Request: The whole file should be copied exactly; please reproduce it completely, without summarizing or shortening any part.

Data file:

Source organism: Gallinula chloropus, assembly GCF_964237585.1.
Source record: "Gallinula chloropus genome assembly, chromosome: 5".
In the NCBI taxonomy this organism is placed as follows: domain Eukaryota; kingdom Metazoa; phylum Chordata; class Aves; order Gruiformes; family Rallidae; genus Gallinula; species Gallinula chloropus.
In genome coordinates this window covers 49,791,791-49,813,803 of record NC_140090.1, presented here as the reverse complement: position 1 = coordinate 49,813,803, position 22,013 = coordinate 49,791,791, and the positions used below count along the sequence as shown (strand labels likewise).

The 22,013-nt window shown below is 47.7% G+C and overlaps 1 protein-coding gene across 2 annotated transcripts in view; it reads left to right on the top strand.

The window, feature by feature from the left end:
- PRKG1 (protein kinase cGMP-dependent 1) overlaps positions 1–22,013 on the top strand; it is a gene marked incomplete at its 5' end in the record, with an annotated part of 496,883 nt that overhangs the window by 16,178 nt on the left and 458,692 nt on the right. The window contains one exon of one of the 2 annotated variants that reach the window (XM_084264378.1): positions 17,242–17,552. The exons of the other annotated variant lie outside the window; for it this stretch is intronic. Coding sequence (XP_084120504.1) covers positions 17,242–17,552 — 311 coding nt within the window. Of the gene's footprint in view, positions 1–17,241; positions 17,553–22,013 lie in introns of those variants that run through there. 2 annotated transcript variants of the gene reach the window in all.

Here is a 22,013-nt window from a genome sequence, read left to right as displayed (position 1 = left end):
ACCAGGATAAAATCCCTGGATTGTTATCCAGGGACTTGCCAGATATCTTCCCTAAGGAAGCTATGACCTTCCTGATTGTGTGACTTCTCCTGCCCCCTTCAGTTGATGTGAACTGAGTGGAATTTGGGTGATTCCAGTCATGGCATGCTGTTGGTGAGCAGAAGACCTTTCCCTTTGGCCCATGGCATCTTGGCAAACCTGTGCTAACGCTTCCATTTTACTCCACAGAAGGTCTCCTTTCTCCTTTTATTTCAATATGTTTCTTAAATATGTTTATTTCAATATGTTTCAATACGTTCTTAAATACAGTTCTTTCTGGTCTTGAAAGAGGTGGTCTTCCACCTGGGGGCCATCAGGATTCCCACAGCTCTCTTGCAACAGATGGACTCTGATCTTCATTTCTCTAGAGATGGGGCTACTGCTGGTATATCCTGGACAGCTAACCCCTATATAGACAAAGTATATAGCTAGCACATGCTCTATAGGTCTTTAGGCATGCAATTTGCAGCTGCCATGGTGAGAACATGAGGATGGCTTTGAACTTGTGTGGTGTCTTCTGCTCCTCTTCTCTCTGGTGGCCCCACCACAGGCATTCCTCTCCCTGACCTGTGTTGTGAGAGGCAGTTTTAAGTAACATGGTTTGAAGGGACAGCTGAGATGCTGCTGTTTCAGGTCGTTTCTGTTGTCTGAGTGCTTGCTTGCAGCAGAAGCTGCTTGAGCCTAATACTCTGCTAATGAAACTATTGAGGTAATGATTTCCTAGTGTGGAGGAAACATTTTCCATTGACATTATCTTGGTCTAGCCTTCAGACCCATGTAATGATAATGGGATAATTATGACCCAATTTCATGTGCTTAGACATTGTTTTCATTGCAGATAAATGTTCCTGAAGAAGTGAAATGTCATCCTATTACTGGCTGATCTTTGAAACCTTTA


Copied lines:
Source organism: Gallinula chloropus, assembly GCF_964237585.1.
Source record: "Gallinula chloropus genome assembly, chromosome: 5".
In the NCBI taxonomy this organism is placed as follows: domain Eukaryota; kingdom Metazoa; phylum Chordata; class Aves; order Gruiformes; family Rallidae; genus Gallinula; species Gallinula chloropus.
In genome coordinates this window covers 49,791,791-49,813,803 of record NC_140090.1, presented here as the reverse complement: position 1 = coordinate 49,813,803, position 22,013 = coordinate 49,791,791, and the positions used below count along the sequence as shown (strand labels likewise).

The 22,013-nt window shown below is 47.7% G+C and overlaps 1 protein-coding gene across 2 annotated transcripts in view; it reads left to right on the top strand.

The window, feature by feature from the left end:
- PRKG1 (protein kinase cGMP-dependent 1) overlaps positions 1–22,013 on the top strand; it is a gene marked incomplete at its 5' end in the record, with an annotated part of 496,883 nt that overhangs the window by 16,178 nt on the left and 458,692 nt on the right. The window contains one exon of one of the 2 annotated variants that reach the window (XM_084264378.1): positions 17,242–17,552. The exons of the other annotated variant lie outside the window; for it this stretch is intronic. Coding sequence (XP_084120504.1) covers positions 17,242–17,552 — 311 coding nt within the window. Of the gene's footprint in view, positions 1–17,241; positions 17,553–22,013 lie in introns of those variants that run through there. 2 annotated transcript variants of the gene reach the window in all.

Here is a 22,013-nt window from a genome sequence, read left to right as displayed (position 1 = left end):
ACCAGGATAAAATCCCTGGATTGTTATCCAGGGACTTGCCAGATATCTTCCCTAAGGAAGCTATGACCTTCCTGATTGTGTGACTTCTCCTGCCCCCTTCAGTTGATGTGAACTGAGTGGAATTTGGGTGATTCCAGTCATGGCATGCTGTTGGTGAGCAGAAGACCTTTCCCTTTGGCCCATGGCATCTTGGCAAACCTGTGCTAACGCTTCCATTTTACTCCACAGAAGGTCTCCTTTCTCCTTTTATTTCAATATGTTTCTTAAATATGTTTATTTCAATATGTTTCAATACGTTCTTAAATACAGTTCTTTCTGGTCTTGAAAGAGGTGGTCTTCCACCTGGGGGCCATCAGGATTCCCACAGCTCTCTTGCAACAGATGGACTCTGATCTTCATTTCTCTAGAGATGGGGCTACTGCTGGTATATCCTGGACAGCTAACCCCTATATAGACAAAGTATATAGCTAGCACATGCTCTATAGGTCTTTAGGCATGCAATTTGCAGCTGCCATGGTGAGAACATGAGGATGGCTTTGAACTTGTGTGGTGTCTTCTGCTCCTCTTCTCTCTGGTGGCCCCACCACAGGCATTCCTCTCCCTGACCTGTGTTGTGAGAGGCAGTTTTAAGTAACATGGTTTGAAGGGACAGCTGAGATGCTGCTGTTTCAGGTCGTTTCTGTTGTCTGAGTGCTTGCTTGCAGCAGAAGCTGCTTGAGCCTAATACTCTGCTAATGAAACTATTGAGGTAATGATTTCCTAGTGTGGAGGAAACATTTTCCATTGACATTATCTTGGTCTAGCCTTCAGACCCATGTAATGATAATGGGATAATTATGACCCAATTTCATGTGCTTAGACATTGTTTTCATTGCAGATAAATGTTCCTGAAGAAGTGAAATGTCATCCTATTACTGGCTGATCTTTGAAACCTTTA